$TBW = (M+1)\frac{\omega_c}{\pi}$
The TBW is also the number of zero-crossings in the impulse response (including the zeros crossings at the end of the filter). To generate a High Pass filter, we can design a Low-Pass filter and then modulate it
$h_{hp}[n] = (-1)^nh{lp}[n].$
We can do the same for a bandpass filter
$h_{bp}[n] = 2h_{lp}cos(\omega_0 n).$

### Windowing Method

One way to generate a filter which matches a desired frequency response is through windowing.
1. 1.
Choose a desired frequency response (often non-causal and IIR)
2. 2.
Window the Impulse Response
3. 3.
Module to shift the impulse response to make it casual
The length of the window impacts the transition width (how long it takes to transition). A longer window means a smaller width. The window type will impact the ripples in the frequency response. The choice of of window and its sidelobes impact these magnitudes.

### Optimal Filter Design

With optimal filter design, we set up constraints to find a
$H_d(e^{j\omega})$
which approximates
$H(e^{j\omega})$
based on our optimization requirements. In general, we have some regions
$W_c\subseteq [0, \pi]$
that we care about and other regions that we don’t care about. We can first design a noncausal filter
$\tilde{H(e^{j\omega})}$
and then shift it to make it causal. We do this by sampling and discretizing the frequency response to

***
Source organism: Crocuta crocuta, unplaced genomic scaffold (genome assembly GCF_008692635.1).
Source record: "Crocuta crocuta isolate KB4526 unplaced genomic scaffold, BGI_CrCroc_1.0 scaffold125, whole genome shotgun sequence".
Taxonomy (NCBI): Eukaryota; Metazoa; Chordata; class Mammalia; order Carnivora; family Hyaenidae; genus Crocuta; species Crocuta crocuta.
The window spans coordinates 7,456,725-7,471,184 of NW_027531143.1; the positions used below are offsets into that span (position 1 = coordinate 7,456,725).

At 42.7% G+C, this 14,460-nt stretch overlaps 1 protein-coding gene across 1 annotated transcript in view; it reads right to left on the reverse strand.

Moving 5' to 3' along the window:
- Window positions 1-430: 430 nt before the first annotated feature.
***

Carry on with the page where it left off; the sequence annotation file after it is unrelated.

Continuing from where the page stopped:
$\omega_k = k\frac{\pi}{p}$
where
$-\pi \le \omega_1 \le ... \le \omega_p \le \pi$
. We choose
$P$
to be sufficiently big and make sure the
$\omega_k \in \omega_c$
(the region we care about). In a least squares setup, we can solve
$\text{argmin}_{\tilde{h}}||A\tilde{h}-b||^2 \qquad A = \left[ \begin{array}{ccc} e^{-j\omega_1(-N)} & ... & e^{-j\omega_1(N)}\\ \vdots & \ddots & \vdots\\ e^{-j\omega_p(-N)} & ... & e^{-j\omega_p(N)} \end{array} \right]\qquad \vec{b} = \left[ \begin{array}{c} H(e^{j\omega_1})\\ \vdots\\ H(e^{j\omega_p}) \end{array} \right]$
Other possible optimizations are Weightest Least Squares or Chebyshev Design.
$\textbf{WLS: }\min\int_{-\pi}^{\pi}W(\omega)|H(e^{j\omega}) - H_d(e^{j\omega})|^2d\omega$
$\textbf{Chebyshev: }\min_{w\in W_c} \max|H(e^{j\omega}-H_d(e^{j\omega})|$
Another optimization technique is the min-max ripple design where we try and control the deviations of the filter from the desired response. We can set up a linear program to do this for us. For example, if we were designing a low pass filter, we could write the LP
\begin{aligned} \min \delta\\ 1-\delta \le H_d(e^{j\omega_k})\le 1+\delta &\qquad 0\le \omega_k \le \omega_c\\ -\delta \le H_d(e^{j\omega_k})\le \delta &\qquad \omega_c\le \omega_k \le \pi\\ \delta > 0\end{aligned}